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Thursday, May 28, 2009

Capsule reviews of what's at the Cinematheque this weekend

Posted By on Thu, May 28, 2009 at 11:40 AM

Highlights for this weekend's Cleveland Institute of Art Cinematheque schedule include Katyn, the latest film from Polish director Andrzej Wajda, and Two Lovers, James Gray's urban romance that stars Joaquin Phoenix and Gwyneth Paltrow. Capsule reviews follow.

b685/1242921076-katyn.jpg Katyn (Poland, 2007) The 1940 Soviet massacre of 15,000 Polish soldiers in the Katyn forest is the jumping-off point for veteran director Andrzej Wajda’s (Ashes and Diamonds, Danton) provocative and compelling new historical drama. Told largely through the gut-wrenching stories of a group of slain Polish officers and their survivors, Wajda dispassionately exposes a Communist-engineered cover-up of the genocide for which Hitler was officially blamed. The 83-year-old Wajda remains Poland’s greatest, most poetic chronicler of that country’s 20th-century political upheavals and domestic traumas. A 2007 Oscar nominee for Best Foreign Language Film, Katyn screened twice at the 2008 Cleveland International Film Festival. At 9:25 p.m. Friday, May 29, and 7:05 p.m. Saturday, May 30. *** (Milan Paurich)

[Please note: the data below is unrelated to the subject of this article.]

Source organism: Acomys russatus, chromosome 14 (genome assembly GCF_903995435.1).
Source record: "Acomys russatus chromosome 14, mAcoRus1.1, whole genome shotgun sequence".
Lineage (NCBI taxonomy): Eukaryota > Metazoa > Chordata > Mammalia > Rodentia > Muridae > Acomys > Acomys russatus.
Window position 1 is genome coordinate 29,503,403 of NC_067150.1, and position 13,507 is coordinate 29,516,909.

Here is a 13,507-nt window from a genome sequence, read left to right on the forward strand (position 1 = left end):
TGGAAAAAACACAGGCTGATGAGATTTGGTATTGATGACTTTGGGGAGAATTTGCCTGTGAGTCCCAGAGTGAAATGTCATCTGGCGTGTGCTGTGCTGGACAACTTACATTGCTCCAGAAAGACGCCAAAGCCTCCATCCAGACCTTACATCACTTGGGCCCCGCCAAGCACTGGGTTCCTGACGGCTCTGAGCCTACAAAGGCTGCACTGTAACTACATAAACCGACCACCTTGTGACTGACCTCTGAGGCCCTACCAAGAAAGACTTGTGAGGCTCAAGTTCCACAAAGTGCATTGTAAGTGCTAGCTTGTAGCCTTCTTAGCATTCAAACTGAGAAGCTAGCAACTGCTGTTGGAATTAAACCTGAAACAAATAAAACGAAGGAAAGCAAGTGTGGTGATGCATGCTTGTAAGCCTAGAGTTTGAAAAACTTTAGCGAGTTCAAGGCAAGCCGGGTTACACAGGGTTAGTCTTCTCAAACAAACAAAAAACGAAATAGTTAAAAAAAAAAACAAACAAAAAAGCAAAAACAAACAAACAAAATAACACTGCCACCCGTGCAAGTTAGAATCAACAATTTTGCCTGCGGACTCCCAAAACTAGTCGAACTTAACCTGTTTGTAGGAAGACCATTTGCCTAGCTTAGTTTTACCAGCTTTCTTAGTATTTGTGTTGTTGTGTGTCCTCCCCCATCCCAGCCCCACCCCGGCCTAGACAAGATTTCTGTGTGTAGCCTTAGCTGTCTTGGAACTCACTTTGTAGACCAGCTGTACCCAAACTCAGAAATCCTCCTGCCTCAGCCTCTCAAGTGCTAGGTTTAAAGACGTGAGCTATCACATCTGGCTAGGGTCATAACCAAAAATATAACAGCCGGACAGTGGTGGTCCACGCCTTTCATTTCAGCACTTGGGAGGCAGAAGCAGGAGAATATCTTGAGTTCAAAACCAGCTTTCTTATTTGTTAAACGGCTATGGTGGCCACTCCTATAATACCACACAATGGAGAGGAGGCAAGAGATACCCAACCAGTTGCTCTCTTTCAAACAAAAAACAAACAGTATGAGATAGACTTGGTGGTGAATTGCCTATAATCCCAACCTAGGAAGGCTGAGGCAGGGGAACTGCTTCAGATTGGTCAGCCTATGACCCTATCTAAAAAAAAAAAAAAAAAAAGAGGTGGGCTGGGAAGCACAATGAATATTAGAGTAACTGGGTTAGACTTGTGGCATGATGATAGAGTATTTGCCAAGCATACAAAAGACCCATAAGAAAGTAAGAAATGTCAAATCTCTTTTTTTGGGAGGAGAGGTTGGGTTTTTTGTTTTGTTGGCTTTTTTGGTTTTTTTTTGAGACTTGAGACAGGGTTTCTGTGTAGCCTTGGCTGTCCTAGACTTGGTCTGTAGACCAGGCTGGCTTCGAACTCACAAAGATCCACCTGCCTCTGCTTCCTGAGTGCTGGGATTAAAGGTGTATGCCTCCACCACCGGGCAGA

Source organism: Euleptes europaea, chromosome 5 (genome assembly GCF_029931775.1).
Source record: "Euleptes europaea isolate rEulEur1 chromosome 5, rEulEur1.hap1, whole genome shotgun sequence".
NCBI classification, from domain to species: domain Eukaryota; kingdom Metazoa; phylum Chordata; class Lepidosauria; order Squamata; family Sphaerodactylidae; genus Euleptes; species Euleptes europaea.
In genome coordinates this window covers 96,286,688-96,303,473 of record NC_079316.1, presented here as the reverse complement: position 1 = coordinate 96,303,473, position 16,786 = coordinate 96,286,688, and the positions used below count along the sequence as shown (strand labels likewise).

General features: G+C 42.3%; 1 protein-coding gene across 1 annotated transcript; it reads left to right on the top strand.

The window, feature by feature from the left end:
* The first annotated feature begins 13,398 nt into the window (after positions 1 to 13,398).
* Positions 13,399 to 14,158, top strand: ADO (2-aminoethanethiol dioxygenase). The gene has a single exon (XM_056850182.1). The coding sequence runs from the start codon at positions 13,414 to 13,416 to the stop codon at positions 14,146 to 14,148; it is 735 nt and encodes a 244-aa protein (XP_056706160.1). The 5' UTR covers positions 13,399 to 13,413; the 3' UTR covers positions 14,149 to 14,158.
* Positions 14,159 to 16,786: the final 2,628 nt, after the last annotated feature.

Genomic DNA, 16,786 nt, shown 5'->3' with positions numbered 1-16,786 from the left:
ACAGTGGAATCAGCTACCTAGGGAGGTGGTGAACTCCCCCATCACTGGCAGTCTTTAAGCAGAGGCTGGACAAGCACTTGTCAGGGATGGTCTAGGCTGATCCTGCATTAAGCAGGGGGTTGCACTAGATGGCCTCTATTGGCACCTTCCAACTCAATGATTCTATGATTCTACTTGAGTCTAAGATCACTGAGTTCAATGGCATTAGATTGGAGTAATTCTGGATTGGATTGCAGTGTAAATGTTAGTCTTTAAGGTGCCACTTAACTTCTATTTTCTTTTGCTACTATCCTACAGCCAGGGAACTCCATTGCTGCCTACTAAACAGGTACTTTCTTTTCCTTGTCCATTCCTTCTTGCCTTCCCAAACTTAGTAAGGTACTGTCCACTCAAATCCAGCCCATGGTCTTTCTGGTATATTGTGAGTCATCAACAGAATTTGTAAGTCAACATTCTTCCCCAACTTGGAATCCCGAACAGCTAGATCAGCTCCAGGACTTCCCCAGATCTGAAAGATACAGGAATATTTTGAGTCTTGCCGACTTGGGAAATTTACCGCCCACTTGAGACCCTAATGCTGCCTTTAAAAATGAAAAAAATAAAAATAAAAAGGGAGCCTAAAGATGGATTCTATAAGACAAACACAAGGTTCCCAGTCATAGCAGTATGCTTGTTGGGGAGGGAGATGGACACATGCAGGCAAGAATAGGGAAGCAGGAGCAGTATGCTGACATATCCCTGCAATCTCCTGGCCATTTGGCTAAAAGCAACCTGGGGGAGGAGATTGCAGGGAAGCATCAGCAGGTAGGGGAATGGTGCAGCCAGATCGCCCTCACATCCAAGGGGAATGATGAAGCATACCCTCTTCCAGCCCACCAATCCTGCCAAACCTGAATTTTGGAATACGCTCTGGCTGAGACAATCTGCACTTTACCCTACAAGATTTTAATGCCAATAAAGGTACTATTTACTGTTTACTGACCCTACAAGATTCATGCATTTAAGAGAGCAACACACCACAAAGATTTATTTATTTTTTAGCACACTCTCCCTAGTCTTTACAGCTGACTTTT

ef57/1242921105-two_lovers_joaquin_phoenix_gwyneth_paltrow.jpg Two Lovers (US, 2008) Director James Gray (Little Odessa, We Own the Night) takes a break from his usual genre fare with this unexpectedly touching, beautifully played urban romance set in present-day Brooklyn. Joaquin Phoenix plays Leonard Kraditor, a bipolar young man who moves back in with his parents (Isabella Rossellini and Moni Monoshov) after getting dumped by his fiancée. While he’s only too happy to play along with his folks’ attempt to fix him up with the comely daughter of a business associate (Vinessa Shaw), Leonard really has eyes for the blonde shiksa goddess (Gwyneth Paltrow) who just moved into their apartment building. The emotional tenor of the movie feels exactly right, and the performances are extraordinarily empathetic. This is Gray’s most satisfying and mature work to date. Maybe he should give crime dramas a rest and concentrate on telling heartfelt people stories like this from now on. At 9:30 p.m. Saturday, May 30. *** 1/2 (Paurich)

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